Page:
3. 3.
    Lau EM, Gillespie BG, Valenti L, O'Connell D (1995) The seasonality of hip fracture and its relationship with weather conditions in new South Wales. Aust J Public Health 19(1):76–80CrossRefGoogle Scholar
  4. 4.
    Lauritzen JB, Schwarz P, McNair P, Lund B, Transbol I (1993) Radial and humeral fractures as predictors of subsequent hip, radial or humeral fractures in women, and their seasonal variation. Osteoporos Int 3(3):133–137CrossRefGoogle Scholar
  5. 5.
    Roman Ortiz C, Tenias JM, Estarlich M, Ballester F (2015) Systematic review of the association between climate and hip fractures. Int J Biometeorol 59(10):1511–1522.  https://doi.org/10.1007/s00484-014-0945-y CrossRefPubMedGoogle Scholar
  6. 6.
    Levy AR, Bensimon DR, Mayo NE, Leighton HG (1998) Inclement weather and the risk of hip fracture. Epidemiology 9(2):172–177CrossRefGoogle Scholar
  7. 7.
    Parker MJ, Martin S (1994) Falls, hip fractures and the weather. Eur J Epidemiol 10(4):441–442CrossRefGoogle Scholar
  8. 8.
    Aaron JE, Gallagher JC, Nordin BE (1974) Seasonal variation of histological osteomalacia in femoral-neck fractures. Lancet 2(7872):84–85CrossRefGoogle Scholar
  9. 9.
    Pasco JA, Henry MJ, Kotowicz MA, Sanders KM, Seeman E, Pasco JR, Schneider HG, Nicholson GC (2004) Seasonal periodicity of serum vitamin D and parathyroid hormone, bone resorption, and fractures: the Geelong osteoporosis study. J Bone Miner Res 19(5):752–758.  https://doi.org/10.1359/JBMR.040125 CrossRefPubMedGoogle Scholar
  10. 10.
    Bischoff-Ferrari HA, Orav JE, Barrett JA, Baron JA (2007) Effect of seasonality and weather on fracture risk in individuals 65 years and older. Osteoporos Int 18(9):1225–1233.  https://doi.org/10.1007/s00198-007-0364-6 CrossRefPubMedGoogle Scholar
  11. 11.
    Koren L, Barak A, Norman D, Sachs O, Peled E (2014) Effect of seasonality, weather and holidays on the incidence of proximal hip fracture. Isr Med Assoc J 16(5):299–302PubMedGoogle Scholar
  12. 12.
    Caniggia M, Morreale P (1989) Epidemiology of hip fractures in Siena, Italy, 1975-1985. Clin Orthop Relat Res 238:131–138CrossRefGoogle Scholar
  13. 13.
    Furelos M, Colino A, Trobajo J, Quevedo L (2001) Hip fractures, seasonal ariations and influence of climatological parameters. Rev Ortop Traumatol 45:384–388Google Scholar
  14. 14.
    Tenias JM, Mifsut Miedes D (2004) Hip fracture incidence: trends, seasonality and geographic distribution in a Health District in the autonomous Community of Valencia, Spain (1994-2000). Rev Esp Salud Publ 78(4):539–546CrossRefGoogle Scholar
  15. 15.
    Tenias JM, Estarlich M, Crespo E, Roman-Ortiz C, Arias-Arias A, Ballester F (2015) Short-term relationship between hip fracture and weather conditions in two Spanish health areas with different climates. J Environ Public Health 2015:395262.  https://doi.org/10.1155/2015/395262 CrossRefPubMedPubMedCentralGoogle Scholar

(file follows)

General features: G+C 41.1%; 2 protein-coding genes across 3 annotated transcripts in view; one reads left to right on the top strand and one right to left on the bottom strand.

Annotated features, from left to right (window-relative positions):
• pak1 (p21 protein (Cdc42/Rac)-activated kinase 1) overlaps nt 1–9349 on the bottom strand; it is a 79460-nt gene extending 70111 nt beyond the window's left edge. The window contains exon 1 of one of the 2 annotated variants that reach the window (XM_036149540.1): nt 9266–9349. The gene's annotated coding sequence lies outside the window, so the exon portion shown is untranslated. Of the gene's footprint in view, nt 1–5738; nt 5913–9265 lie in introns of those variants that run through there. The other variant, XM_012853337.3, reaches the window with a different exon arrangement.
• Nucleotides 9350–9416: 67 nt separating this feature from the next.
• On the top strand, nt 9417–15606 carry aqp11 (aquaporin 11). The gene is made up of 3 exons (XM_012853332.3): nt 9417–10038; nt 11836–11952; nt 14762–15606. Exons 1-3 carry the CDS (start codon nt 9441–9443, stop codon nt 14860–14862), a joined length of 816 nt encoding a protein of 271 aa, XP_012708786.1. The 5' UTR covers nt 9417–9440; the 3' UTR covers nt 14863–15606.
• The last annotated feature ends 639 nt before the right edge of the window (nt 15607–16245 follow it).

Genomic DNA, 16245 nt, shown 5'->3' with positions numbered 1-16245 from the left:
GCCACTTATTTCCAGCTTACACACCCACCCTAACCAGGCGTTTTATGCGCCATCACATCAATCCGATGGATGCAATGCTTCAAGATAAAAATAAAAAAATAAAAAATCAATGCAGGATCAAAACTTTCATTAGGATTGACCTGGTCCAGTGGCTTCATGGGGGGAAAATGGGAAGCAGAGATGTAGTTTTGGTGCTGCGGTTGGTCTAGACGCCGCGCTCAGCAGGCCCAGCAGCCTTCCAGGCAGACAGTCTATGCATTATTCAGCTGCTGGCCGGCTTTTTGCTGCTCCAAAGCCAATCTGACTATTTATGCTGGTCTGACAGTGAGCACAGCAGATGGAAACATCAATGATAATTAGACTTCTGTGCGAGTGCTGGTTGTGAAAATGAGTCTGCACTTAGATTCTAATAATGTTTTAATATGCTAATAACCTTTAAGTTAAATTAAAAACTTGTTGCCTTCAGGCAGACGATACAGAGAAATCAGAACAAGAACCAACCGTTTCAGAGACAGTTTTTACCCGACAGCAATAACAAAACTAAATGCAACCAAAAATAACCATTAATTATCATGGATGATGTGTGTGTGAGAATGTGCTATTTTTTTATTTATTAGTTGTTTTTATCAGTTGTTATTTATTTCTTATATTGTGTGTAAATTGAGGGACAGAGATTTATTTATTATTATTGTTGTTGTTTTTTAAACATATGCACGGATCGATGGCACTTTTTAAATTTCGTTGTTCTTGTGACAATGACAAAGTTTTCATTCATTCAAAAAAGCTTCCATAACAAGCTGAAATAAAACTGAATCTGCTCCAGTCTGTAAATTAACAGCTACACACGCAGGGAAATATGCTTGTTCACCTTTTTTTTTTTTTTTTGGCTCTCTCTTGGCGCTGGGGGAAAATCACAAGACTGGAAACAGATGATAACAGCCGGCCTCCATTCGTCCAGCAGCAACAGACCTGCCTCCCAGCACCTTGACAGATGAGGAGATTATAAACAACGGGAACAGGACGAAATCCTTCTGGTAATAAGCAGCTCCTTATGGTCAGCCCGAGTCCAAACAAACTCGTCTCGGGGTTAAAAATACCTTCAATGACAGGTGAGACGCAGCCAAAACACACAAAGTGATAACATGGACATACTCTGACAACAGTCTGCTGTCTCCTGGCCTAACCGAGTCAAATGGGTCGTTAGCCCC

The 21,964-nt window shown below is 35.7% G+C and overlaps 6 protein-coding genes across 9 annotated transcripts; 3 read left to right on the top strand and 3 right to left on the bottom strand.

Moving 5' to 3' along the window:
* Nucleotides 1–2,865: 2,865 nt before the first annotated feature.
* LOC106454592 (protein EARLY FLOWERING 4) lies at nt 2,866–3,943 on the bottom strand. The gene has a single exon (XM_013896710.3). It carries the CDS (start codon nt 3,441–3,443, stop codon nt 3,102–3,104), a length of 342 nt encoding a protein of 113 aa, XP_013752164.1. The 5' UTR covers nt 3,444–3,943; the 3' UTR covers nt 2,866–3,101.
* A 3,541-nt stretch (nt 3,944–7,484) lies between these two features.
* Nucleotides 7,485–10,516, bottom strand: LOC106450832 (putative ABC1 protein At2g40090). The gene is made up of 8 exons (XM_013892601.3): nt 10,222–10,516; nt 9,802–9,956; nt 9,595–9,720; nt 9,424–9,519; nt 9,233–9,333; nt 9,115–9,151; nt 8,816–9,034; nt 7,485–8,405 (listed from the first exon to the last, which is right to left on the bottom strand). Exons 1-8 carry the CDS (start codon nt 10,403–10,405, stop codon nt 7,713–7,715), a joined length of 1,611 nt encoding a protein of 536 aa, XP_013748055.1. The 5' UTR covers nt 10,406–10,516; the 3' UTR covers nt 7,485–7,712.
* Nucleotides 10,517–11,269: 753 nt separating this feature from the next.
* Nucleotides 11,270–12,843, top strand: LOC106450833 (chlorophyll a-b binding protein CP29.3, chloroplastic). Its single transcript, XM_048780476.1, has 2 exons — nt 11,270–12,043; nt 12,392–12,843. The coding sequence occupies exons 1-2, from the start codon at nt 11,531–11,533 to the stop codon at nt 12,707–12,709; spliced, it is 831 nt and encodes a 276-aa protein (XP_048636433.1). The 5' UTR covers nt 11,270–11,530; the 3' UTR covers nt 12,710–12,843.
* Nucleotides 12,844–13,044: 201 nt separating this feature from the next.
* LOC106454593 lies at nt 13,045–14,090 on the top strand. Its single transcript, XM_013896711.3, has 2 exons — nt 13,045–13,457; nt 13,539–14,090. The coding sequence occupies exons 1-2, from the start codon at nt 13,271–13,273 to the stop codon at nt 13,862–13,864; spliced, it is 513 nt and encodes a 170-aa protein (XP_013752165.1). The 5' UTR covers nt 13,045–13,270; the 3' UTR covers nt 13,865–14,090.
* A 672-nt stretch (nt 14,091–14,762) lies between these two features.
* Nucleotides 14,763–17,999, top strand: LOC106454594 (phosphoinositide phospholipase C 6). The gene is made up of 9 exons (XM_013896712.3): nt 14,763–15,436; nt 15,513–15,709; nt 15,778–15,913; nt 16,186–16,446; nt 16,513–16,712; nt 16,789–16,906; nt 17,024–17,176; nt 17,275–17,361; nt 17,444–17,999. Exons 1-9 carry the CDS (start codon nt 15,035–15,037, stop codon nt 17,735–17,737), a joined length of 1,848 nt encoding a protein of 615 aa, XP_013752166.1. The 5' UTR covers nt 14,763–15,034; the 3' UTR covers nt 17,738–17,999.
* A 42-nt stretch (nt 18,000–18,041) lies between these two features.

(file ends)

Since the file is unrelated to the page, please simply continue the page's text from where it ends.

16. 16.
    Bernal-Delgado E, Garcia-Armesto S, Peiro S, Atlas VPM Group (2014) Atlas of Variations in Medical Practice in Spain: the Spanish National Health Service under scrutiny. Health Policy 114(1):15–30.  https://doi.org/10.1016/j.healthpol.2013.07.013 CrossRefPubMedGoogle Scholar
  17. 17.
    Mazzucchelli R, Perez-Fernandez E, Crespi N, Garcia-Vadillo A, Rodriguez Caravaca G, Gil de Miguel A, Carmona L (2017) Second hip fracture: incidence, trends, and predictors. Calcif Tissue Int.  https://doi.org/10.1007/s00223-017-0364-2
  18. 18.
    Hastie TJ, Tibshirani RJ (eds) (1990) Generalized additive models. Chapman and Hall, LondonGoogle Scholar
  19. 19.
    Peng RD, Dominici F (2008) Statistical methods for environmental epidemiology with R. R: A Case Study in Air Pollution and Health. Springer Science+Business Media, LLC, New YorkGoogle Scholar
  20. 20.
    Bulajic-Kopjar M (2000) Seasonal variations in incidence of fractures among elderly people. Inj Prev 6(1):16–19CrossRefGoogle Scholar
  21. 21.
    Hemenway D, Colditz GA, Willett WC, Stampfer MJ, Speizer FE (1988) Fractures and lifestyle: effect of cigarette smoking, alcohol intake, and relative weight on the risk of hip and forearm fractures in middle-aged women. Am J Public Health 78(12):1554–1558CrossRefGoogle Scholar
  22. 22.
    Jacobsen SJ, Goldberg J, Miles TP, Brody JA, Stiers W, Rimm AA (1991) Seasonal variation in the incidence of hip fracture among white persons aged 65 years and older in the United States, 1984-1987. Am J Epidemiol 133(10):996–1004CrossRefGoogle Scholar
  23. 23.
    Pedrazzoni M, Alfano FS, Malvi C, Ostanello F, Passeri M (1993) Seasonal variation in the incidence of hip fractures in Emilia-Romagna and Parma. Bone 14(Suppl 1):S57–S63CrossRefGoogle Scholar
  24. 24.